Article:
“And of course there is der Alte [...] I can’t say at all whether it really refers to a deity or not”
    Can you really not, Emmanuel?
    Your reluctance to use the G-word is also quite amusing…
    Anyway,yours are as usual
    very penetrating and erudite reflections; the translation of “wahre Jakob” you suggest is simply brilliant.
    Thank you for teaching us so much.

    Reply

    Thursday, July 30, 2009 at 11:54 | Permalink
  2. Mark Meckes wrote:

    As a native English speaker who also speaks German, I can’t think of a remotely good colloquial English equivalent of “der Alte” here. “Old man” probably gets the level of formality right, but doesn’t quite get the meaning. In any case, I think I understand how Einstein probably meant it: as a reference to god which is separated from religion, perhaps even in the figurative sense as a personification of nature.

    Reply

    Thursday, July 30, 2009 at 16:47 | Permalink
  3. Kowalski wrote:

    The idea of “der Alte” being some kind of “Mother Nature” seems quite natural. I’ve looked in my German dictionary, and it doesn’t give any meaning to “der Alte” except “the old man”.

    (Amusingly, if one had to translate “Der Alte würfelt nicht” out of context, knowing that “der Alte” is not literally an old man, the internet would lead to the translation “Konrad Adenauer doesn’t play dice.”)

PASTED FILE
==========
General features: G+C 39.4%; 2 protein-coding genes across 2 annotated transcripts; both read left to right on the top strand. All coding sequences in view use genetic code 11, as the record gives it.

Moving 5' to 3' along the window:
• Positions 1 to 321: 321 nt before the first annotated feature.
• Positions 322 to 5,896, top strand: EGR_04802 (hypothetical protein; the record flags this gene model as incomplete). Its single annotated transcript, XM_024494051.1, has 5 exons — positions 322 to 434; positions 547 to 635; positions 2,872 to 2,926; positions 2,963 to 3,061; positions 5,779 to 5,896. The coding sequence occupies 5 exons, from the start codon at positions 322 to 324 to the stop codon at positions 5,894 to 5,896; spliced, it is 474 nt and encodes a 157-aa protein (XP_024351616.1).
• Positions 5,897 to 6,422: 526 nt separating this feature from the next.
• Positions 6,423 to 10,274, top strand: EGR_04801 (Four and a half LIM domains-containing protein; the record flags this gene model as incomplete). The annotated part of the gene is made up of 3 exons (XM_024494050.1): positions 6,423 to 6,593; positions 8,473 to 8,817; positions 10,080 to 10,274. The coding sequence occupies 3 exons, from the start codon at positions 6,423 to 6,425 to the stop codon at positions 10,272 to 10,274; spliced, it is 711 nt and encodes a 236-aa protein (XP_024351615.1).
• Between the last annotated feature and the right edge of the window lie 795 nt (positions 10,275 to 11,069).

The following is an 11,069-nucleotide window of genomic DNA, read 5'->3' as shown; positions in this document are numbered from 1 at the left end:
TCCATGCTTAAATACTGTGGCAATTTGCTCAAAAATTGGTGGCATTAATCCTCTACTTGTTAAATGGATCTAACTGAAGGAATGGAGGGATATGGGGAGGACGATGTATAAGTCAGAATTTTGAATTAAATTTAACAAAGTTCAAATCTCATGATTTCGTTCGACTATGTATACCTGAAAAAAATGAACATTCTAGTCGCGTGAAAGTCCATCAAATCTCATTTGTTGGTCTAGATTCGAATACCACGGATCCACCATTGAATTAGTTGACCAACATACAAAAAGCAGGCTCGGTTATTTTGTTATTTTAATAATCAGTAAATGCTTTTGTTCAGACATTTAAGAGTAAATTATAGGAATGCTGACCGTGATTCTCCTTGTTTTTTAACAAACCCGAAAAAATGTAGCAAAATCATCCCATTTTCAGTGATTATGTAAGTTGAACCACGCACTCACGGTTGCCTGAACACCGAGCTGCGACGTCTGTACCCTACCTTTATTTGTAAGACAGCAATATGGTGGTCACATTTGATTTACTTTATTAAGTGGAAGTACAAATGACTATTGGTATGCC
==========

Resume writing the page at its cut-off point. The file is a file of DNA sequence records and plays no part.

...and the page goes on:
Reply

    Thursday, July 30, 2009 at 17:08 | Permalink
  4. Mark Meckes wrote:

    I don’t know whether “der Alte” has ever been in general usage in Einstein’s sense; I think it may have been a personal mannerism of his. The translation “Konrad Adenauer doesn’t play dice.” hadn’t occurred to me, but of course you’re exactly right about that!

    By the way, I second the above opinion of your translation of “der wahre Jakob”.

    Reply

    Thursday, July 30, 2009 at 19:05 | Permalink
  5. A brief internet search suggests that “der Alte” is usually translated as “the Old One”, and this jibes with my own memories of various Einstein quotes (always translated into English) that I’ve read in the past. I think I’ve read that this was Einstein’s standard way of referring to God (in whatever sense he intended — it could seem either somewhat reverential or somewhat tongue-in-cheek, or perhaps something of both), but I don’t have any other actual examples of this usage by him at hand. Presumably one could find other instances by poking around online, if they in fact exist.

    Reply

    Friday, July 31, 2009 at 2:05 | Permalink
  6. K. Soundararajan wrote:

    MEPHISTOPHELES (allein):
    Von Zeit zu Zeit seh ich den Alten gern,
    Und huete mich, mit ihm zu brechen.
    Es ist gar huebsch von einem grossen Herrn,
    So menschlich mit dem Teufel selbst zu sprechen.

    From the prolog in Faust. Der Alte = Der Herr = God.

    Reply

    Friday, July 31, 2009 at 6:10 | Permalink
  7. Kowalski wrote:

    The Faut citation certainly clarifies things; it seems to emphasize again the playful nature of the quote: as far as a quick search shows, “der Alte” is used only this one time in the whole Faust, and it is the sardonic Mephisto, alone, who uses the word. All other references refer to God as “der Herr”.